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I used two different varieties of pears in this caramelized dish, the green Anjou (in season from September to July) and Bosc variety (September to April). Reason being that the two are a little firmer in texture, which I knew would bode well for baking, and in the middle of the pear sweetness range – ideal for a savory dish while still getting some good caramelization.
You’ll cut the pears into quarters, and then once more. Into a baking pan they go, with wedges of red onion, olive oil, and thyme sprigs. As they bake, the natural sugars from both the pears and onion are released, and leads to browning – the key to lots of deep flavor.
One other benefit of roasting is that if you didn’t quite let your pears fully ripen, they’ll still turn out beautifully in this recipe because the heat will soften them and bring out their gusto.
*note: I leave the skins on because they contain the majority of the fiber found in pears, a leading fruit source of this nutritional component. A medium-sized pear packs 6 grams of fiber, which equals about 24% of the recommended daily value!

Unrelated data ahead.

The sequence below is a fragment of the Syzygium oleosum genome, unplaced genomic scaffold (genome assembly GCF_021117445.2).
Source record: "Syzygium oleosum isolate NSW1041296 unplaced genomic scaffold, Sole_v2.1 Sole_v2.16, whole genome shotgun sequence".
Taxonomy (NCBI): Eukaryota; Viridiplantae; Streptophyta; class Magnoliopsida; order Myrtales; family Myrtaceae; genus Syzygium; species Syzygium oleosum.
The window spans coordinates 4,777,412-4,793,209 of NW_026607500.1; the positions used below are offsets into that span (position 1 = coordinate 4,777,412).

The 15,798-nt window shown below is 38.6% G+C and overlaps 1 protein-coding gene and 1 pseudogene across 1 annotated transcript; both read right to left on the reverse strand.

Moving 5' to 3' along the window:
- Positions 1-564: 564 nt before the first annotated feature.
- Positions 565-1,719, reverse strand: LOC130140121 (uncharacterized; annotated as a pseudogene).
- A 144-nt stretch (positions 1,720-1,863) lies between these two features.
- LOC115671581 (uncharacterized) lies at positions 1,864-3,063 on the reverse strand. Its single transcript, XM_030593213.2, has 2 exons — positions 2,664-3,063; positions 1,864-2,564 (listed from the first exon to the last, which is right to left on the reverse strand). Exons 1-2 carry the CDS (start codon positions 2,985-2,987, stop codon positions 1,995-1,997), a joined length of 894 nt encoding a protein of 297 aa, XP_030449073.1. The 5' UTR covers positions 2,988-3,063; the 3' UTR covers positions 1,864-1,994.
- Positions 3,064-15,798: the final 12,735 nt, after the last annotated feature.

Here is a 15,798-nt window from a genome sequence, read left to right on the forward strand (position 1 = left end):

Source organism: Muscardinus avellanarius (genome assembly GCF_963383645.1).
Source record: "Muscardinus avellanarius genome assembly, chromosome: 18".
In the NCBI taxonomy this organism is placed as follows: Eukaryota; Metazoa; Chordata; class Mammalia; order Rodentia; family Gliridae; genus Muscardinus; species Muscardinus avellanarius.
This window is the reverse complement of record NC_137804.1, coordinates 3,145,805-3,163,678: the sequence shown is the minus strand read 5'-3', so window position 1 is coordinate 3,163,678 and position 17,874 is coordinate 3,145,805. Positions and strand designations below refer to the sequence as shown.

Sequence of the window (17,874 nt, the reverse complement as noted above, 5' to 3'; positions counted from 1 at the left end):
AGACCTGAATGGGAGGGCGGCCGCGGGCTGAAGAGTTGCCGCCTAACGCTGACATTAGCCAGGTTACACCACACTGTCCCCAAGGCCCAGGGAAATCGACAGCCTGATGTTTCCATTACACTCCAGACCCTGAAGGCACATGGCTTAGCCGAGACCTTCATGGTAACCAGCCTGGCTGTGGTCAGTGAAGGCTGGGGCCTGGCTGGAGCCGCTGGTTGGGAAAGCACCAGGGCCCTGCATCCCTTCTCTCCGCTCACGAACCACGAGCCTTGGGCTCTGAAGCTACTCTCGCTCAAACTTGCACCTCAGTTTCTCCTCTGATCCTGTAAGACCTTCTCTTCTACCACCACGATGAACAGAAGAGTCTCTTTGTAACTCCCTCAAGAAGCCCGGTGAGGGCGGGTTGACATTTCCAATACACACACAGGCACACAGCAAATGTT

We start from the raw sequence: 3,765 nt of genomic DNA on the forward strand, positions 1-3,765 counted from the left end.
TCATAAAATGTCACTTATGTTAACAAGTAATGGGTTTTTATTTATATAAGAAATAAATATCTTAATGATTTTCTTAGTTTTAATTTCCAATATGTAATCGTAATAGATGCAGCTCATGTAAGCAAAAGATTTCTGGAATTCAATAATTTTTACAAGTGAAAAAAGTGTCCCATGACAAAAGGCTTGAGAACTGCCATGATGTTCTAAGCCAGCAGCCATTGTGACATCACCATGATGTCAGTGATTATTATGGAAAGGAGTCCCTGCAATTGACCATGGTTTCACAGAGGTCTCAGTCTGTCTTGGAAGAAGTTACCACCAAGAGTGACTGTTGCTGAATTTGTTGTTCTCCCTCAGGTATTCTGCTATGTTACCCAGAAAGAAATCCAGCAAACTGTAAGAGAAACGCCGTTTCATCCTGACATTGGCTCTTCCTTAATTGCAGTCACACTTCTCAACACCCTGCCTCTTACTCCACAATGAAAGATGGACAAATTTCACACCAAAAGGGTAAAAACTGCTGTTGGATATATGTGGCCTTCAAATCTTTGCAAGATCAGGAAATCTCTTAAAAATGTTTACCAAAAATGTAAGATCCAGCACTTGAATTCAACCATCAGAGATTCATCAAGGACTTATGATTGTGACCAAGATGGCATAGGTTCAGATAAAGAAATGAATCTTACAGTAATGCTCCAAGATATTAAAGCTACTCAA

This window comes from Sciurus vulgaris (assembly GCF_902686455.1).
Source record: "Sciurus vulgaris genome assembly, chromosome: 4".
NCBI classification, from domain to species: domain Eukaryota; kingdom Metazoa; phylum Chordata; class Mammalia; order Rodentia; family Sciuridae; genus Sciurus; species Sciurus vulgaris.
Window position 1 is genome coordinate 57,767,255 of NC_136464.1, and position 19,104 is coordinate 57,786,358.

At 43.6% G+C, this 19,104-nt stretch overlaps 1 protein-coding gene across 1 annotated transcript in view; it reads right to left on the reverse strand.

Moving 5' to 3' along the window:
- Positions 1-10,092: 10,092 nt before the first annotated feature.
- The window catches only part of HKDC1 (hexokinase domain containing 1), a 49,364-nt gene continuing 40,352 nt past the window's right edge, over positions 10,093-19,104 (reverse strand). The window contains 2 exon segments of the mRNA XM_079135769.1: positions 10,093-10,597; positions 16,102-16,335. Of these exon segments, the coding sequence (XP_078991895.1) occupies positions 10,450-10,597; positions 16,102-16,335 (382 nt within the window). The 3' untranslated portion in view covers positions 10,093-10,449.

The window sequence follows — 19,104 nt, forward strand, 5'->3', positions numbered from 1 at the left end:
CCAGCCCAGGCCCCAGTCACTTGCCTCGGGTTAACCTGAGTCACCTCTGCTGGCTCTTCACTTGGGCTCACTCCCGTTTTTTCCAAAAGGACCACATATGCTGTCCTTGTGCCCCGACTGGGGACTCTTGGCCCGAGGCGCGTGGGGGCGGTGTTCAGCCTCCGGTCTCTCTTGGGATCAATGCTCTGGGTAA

I can’t get enough of this salty, springy, firm, and versatile brined cheese. Its high melting point makes pan-frying or grilling, the preferred method of cooking. It also tastes best this way!
The saltiness fades into a strong, savory bite and the texture becomes soft. (You can find halloumi in most grocery stores, near the soft melting cheeses. Even Trader Joe’s carries it.)
This side dish has it all.
Savory, salty, and sweet.
Creamy with a bit of crunch from toasted pepita seeds.
Minimal effort. Maximum goodness!
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This was interesting. I liked it though I think I overcooked, yet under caramelized, the pears and onions. I added a splash of port after the initial taste. I’d definitely try it again!